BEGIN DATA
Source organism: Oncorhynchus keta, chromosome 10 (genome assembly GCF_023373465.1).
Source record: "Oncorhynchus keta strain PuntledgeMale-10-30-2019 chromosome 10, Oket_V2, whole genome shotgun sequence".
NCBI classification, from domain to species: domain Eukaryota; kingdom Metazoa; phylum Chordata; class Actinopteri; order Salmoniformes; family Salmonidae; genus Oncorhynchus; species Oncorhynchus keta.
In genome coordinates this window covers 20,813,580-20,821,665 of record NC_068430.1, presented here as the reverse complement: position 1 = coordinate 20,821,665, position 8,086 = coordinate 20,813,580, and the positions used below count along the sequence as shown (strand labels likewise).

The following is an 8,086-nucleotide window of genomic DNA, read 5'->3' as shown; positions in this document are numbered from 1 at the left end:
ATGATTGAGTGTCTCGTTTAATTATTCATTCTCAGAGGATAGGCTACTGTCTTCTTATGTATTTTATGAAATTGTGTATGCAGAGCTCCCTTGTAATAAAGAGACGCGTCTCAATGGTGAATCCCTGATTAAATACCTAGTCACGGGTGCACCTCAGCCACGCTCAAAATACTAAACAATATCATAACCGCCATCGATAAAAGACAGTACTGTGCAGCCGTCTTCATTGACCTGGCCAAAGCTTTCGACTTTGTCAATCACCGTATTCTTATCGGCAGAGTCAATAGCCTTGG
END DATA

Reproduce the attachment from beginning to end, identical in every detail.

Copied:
Source organism: Oncorhynchus keta, chromosome 10 (genome assembly GCF_023373465.1).
Source record: "Oncorhynchus keta strain PuntledgeMale-10-30-2019 chromosome 10, Oket_V2, whole genome shotgun sequence".
NCBI classification, from domain to species: domain Eukaryota; kingdom Metazoa; phylum Chordata; class Actinopteri; order Salmoniformes; family Salmonidae; genus Oncorhynchus; species Oncorhynchus keta.
In genome coordinates this window covers 20,813,580-20,821,665 of record NC_068430.1, presented here as the reverse complement: position 1 = coordinate 20,821,665, position 8,086 = coordinate 20,813,580, and the positions used below count along the sequence as shown (strand labels likewise).

The following is an 8,086-nucleotide window of genomic DNA, read 5'->3' as shown; positions in this document are numbered from 1 at the left end:
ATGATTGAGTGTCTCGTTTAATTATTCATTCTCAGAGGATAGGCTACTGTCTTCTTATGTATTTTATGAAATTGTGTATGCAGAGCTCCCTTGTAATAAAGAGACGCGTCTCAATGGTGAATCCCTGATTAAATACCTAGTCACGGGTGCACCTCAGCCACGCTCAAAATACTAAACAATATCATAACCGCCATCGATAAAAGACAGTACTGTGCAGCCGTCTTCATTGACCTGGCCAAAGCTTTCGACTTTGTCAATCACCGTATTCTTATCGGCAGAGTCAATAGCCTTGG